We might be amidst a chip shortage, but if you enjoy reverse-engineering, there’s never a shortage of intriguing old chips to dig into – and the 2513N 5×7 character ROM is one such chip. Amidst a long thread probing a few of these (Twitter, ThreadReader link), [TubeTime] has realized that two address lines were shorted inside of the package. A Twitter dopamine-fueled quest for truth has led him to try his hand at making the chip work anyway. Trying to clear the short with an external PSU led to a bond wire popping instead, as evidenced by the ESD diode connection disappearing.
A dozen minutes of sandpaper work resulted in the bare die exposed, making quick work of the bond wires as a side effect. Apparently, having the bond pads a bit too close has resulted in a factory defect where two of the pads merged together. No wonder the PSU wouldn’t take that on! Some X-acto work later, the short was cleared. But without the bond wires, how would [TubeTime] connect to it? This is where the work pictured comes in. Soldering to the remains of the bond wires has proven to be fruitful, reviving the chip enough to continue investigating, even if, it appears, it was never functional to begin with. The thread continued on with comparing ROMs from a few different chips [TubeTime] had on hand and inferences on what could’ve happened that led to this IC going out in the wild.
Such soldering experiments are always fun to try and pull off! We rarely see soldering on such a small scale, as thankfully, it’s not always needed, but it’s a joy to witness when someone does IC or PCB microsurgery to fix factory defects that render our devices inoperable before they were even shipped. Each time that a fellow hacker dares to grind the IC epoxy layers down and save a game console or an unidentified complex board, the world gets a little brighter. And if you aren’t forced to do it for repair reasons, you can always try it in an attempt to build the smallest NES in existence!
this probably won't work but it is worth a shot. pic.twitter.com/Lv6maiEEtC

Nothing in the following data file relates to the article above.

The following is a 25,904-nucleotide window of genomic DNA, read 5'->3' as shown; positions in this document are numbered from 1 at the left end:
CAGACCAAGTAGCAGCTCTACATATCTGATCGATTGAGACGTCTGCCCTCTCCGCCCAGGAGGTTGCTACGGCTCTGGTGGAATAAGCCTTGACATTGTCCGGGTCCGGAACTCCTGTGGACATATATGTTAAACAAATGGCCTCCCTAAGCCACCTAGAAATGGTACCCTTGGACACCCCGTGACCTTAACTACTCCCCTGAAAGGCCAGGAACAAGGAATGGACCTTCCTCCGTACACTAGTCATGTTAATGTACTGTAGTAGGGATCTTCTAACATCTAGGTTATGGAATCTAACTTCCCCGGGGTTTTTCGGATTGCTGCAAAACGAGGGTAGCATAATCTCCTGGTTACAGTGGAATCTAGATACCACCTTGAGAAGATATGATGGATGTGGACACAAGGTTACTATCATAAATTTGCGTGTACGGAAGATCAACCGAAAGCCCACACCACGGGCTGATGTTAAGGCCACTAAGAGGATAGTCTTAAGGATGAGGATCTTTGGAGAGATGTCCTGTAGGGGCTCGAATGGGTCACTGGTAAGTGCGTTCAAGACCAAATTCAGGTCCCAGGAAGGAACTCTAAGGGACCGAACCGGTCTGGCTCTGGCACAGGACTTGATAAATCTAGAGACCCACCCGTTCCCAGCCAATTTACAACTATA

— Tube☃Time (@TubeTimeUS) January 22, 2022
14 thoughts on “Factory Defect IC Revived With Sandpaper And Microsoldering”
There! I fixed it!
Did this person successfully repair a desperately needed, impossible to procure component – or did he just spend 27 hours of effort to “save” $1.73? Because the former would be commendable, while the latter… is the kind of math that only works if the person’s labor is only worth six cents an hour.
Could it be dumped and emulated now? Perhaps if the ROM is small enough the contents could be loaded into the RAM of a modern microcontroller. GPIO and RAM should be fast enough. If 48MHz are fast enough for USB, then old computer hardware should be as well. Either way if I’m completely wrong, enlighten me.
Last time I had to do this I used something Arduino like (probably a Mega for the number of pins) and dumped the ROM back via the serial monitor.
Then I copied the CHR ROM to some Javscript that would render it in a web page and did a screen dump / crop and your done.
Old CHR ROMS like this usually had a 5×7 pixels char in a 8×8 ROM address space and filled a 6×8 pixel screen cell.
In most of the old simple video character formats the memory wasn’t arranged as single 8 bytes long addressing for a Character as they didn’t go to video generator that way. The Video generator reads the first bite of the first chr then the first byte of the second chr … till the first byte of the last chr on the first line. Then it would move on to the second byte of each.